South Charlotte Weekly
Dr. Mark Gifford, owner of Vision Eye Care Associates in Vision Works at the Aboretum Shopping Center, felt inspired to use his profession to help serve others who cannot afford eye exams and glasses.
As a member of Forest Hills Church, Gifford belongs to a men’s Bible study group. His “Life Group” was encouraged by the church to put their Christian values into action by helping those less fortunate in the south Charlotte community. In October 2012, Life Group member and longtime Hoskins volunteer Jeff Harrell arranged for the group to serve breakfast at Hoskins Park Ministries – a faith-based nonprofit that provides residential housing and other rehabilitation services to 60 homeless men in northwest Charlotte.
Because Hoskins Park Ministries is a faith-based organization, the breakfast event included a religious service by Hoskins program director and resident Pastor Johnny Allen. Gifford said during the service, he noticed many of the men were struggling to read the Bible.
“When people fall on rough times, medical care often gets neglected, even vision care more so than other medical needs, because of financial and transportation constraints,” he said. “Plus, when people get over 40 years old, they often need reading glasses.”
Gifford started talking to fellow Life Group members about purchasing mobile exam equipment and offering free, on-site eye exams and glasses to Hoskins residents.
Group member Jeff Harrell said, “The greatest thing about this is that we did it as a group – Mark came up with the idea and we’ve all been working together, using our individual strengths to make it happen.”
Over the next year, Gifford began purchasing enough mobile equipment to conduct a comprehensive eye care exam.
“There could be other medical issues. Who knows how long it’s been since they’ve had an eye exam? They could be diabetic or have other health problems that would be better detected with a more comprehensive approach than just giving them reading glasses,” Gifford said.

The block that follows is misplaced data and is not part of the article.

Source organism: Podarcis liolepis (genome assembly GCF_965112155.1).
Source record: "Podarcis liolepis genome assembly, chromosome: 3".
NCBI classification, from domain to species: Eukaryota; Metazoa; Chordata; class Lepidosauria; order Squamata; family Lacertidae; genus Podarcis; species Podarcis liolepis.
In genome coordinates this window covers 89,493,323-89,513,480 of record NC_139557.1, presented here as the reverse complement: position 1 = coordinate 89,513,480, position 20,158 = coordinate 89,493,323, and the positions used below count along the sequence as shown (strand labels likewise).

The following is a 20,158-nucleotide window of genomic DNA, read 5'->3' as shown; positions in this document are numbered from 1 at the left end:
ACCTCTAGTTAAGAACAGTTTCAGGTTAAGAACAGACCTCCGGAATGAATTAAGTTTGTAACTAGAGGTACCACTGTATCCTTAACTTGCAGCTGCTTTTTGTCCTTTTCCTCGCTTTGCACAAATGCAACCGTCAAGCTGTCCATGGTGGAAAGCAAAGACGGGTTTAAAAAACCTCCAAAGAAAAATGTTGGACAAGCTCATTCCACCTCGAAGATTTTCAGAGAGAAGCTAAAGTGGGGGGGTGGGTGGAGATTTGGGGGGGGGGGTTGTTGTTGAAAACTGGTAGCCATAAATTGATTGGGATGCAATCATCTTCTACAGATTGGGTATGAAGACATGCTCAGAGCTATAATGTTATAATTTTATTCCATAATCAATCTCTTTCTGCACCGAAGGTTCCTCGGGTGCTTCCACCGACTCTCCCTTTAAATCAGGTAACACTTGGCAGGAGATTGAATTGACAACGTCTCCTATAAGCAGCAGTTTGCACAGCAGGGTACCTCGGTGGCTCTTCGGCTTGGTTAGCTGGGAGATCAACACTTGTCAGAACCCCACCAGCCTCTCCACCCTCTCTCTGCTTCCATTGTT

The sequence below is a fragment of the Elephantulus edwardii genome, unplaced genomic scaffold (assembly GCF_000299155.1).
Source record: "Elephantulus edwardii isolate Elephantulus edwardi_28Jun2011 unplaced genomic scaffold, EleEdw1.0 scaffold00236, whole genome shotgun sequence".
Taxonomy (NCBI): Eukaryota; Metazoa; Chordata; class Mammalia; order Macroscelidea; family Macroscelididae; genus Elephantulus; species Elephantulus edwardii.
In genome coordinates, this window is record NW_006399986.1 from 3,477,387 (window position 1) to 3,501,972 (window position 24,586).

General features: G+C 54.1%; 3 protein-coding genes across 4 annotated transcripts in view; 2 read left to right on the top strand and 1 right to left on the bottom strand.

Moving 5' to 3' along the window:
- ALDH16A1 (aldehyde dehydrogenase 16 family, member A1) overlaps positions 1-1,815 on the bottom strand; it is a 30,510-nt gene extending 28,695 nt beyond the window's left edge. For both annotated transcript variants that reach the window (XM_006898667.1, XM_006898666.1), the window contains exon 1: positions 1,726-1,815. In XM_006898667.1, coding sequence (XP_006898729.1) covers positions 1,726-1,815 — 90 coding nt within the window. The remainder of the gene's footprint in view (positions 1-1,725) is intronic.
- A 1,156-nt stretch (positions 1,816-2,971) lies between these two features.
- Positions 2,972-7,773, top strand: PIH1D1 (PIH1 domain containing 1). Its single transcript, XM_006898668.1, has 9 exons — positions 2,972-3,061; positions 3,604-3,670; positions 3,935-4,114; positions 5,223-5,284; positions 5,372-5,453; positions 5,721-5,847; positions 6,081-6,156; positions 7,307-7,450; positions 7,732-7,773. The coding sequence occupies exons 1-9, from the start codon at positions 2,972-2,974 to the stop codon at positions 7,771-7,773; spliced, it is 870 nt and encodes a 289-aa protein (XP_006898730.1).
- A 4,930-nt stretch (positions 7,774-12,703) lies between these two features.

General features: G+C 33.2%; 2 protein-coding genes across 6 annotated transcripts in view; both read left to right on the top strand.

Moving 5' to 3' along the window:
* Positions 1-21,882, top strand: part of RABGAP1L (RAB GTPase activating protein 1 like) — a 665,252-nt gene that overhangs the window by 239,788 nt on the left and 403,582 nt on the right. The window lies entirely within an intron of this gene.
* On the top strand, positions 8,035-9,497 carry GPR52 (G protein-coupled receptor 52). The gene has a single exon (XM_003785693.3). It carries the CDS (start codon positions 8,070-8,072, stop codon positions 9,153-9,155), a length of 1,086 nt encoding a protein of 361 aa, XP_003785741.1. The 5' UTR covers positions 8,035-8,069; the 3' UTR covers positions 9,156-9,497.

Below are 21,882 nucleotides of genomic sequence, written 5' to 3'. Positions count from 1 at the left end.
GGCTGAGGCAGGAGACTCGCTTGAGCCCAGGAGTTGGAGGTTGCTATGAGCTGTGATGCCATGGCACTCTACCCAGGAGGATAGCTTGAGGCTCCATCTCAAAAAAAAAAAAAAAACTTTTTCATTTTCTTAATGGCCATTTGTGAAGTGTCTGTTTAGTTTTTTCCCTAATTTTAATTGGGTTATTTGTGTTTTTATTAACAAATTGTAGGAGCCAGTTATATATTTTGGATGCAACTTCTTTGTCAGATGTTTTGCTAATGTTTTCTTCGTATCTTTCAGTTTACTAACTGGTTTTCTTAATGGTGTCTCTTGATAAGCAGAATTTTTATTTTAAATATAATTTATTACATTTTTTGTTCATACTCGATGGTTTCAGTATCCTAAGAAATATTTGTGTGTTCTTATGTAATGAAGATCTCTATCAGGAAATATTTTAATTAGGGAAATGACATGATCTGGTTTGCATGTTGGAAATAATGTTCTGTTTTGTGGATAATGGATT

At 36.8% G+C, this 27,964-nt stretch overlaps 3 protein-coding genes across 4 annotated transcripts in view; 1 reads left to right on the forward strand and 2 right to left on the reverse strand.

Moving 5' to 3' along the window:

By 2014, Dr. Gifford said they formed their nonprofit, Seeing and Believing, and received 501c3 status. They held their first clinic at Hoskins in March 2014, providing 10 men with free eye exams and glasses. Since then, the organization has held two more clinics at Hoskins, as well as clinics at Hope Haven, Blessings in the Storm and The Harvest Center.
Hoskins Park Program Director Pastor Johnny Allen said, “It’s been a wonderful experience to work with Dr. Gifford and the folks involved with Seeing and Believing. They’ve been able to help the men we serve, who have no income and no insurance, get the eye care and glasses they needed.”
The weekend clinics are staged onsite at the partnering agencies in a minimum of a 100-square-foot space. Dr. Gifford said they set up equipment, including portable bio-microscopes, slit lamps, protractors, various lenses and handheld devices that measure eye pressure.
Four to five volunteers from the Life Group scribe for Dr. Gifford and another rotating volunteer optometrist, and they keep the flow of patients coming through the clinic. After each examination, patients are led to a different room to choose between 20 to 40 eyeglass frames. In two to four weeks, glasses are hand delivered to the patients.
Dr. Gifford said a professional friend in Missouri, optometrist and owner of Compete Vision Care and Complete Optical Lab Dr. Mark Kahrhoff, fabricates the lenses for the frames at his optical lab. By working with Dr. Kahrhoff, he is able to get a reduced rate, paying only $35 per pair of glasses.
He said each clinic costs about $500 to see 15 patients and everyone working at the clinics volunteers their time. At the end of every clinic, they also provide lunch for everyone involved at the organization.
“We want to reach out to everyone there, even if they didn’t get an eye exam that day,” said Gifford.
Seeing and Believing also raises money to pay for the glasses. Gifford said they’ve had a lot of support from family, friends and fellow church members. In September 2014, they hosted their first fundraising gala at Dilworth Grill and raised more than $2,500.
“When you feel like you’ve received and been fortunate to avoid some hardships that others have fallen prey to, it’s your responsibility to do your part to use the skills you have to help others get through them,” said Gifford. “I feel fortunate that my career lends itself to helping others.”
Visit http://www.seeingandbelieving.org for more information.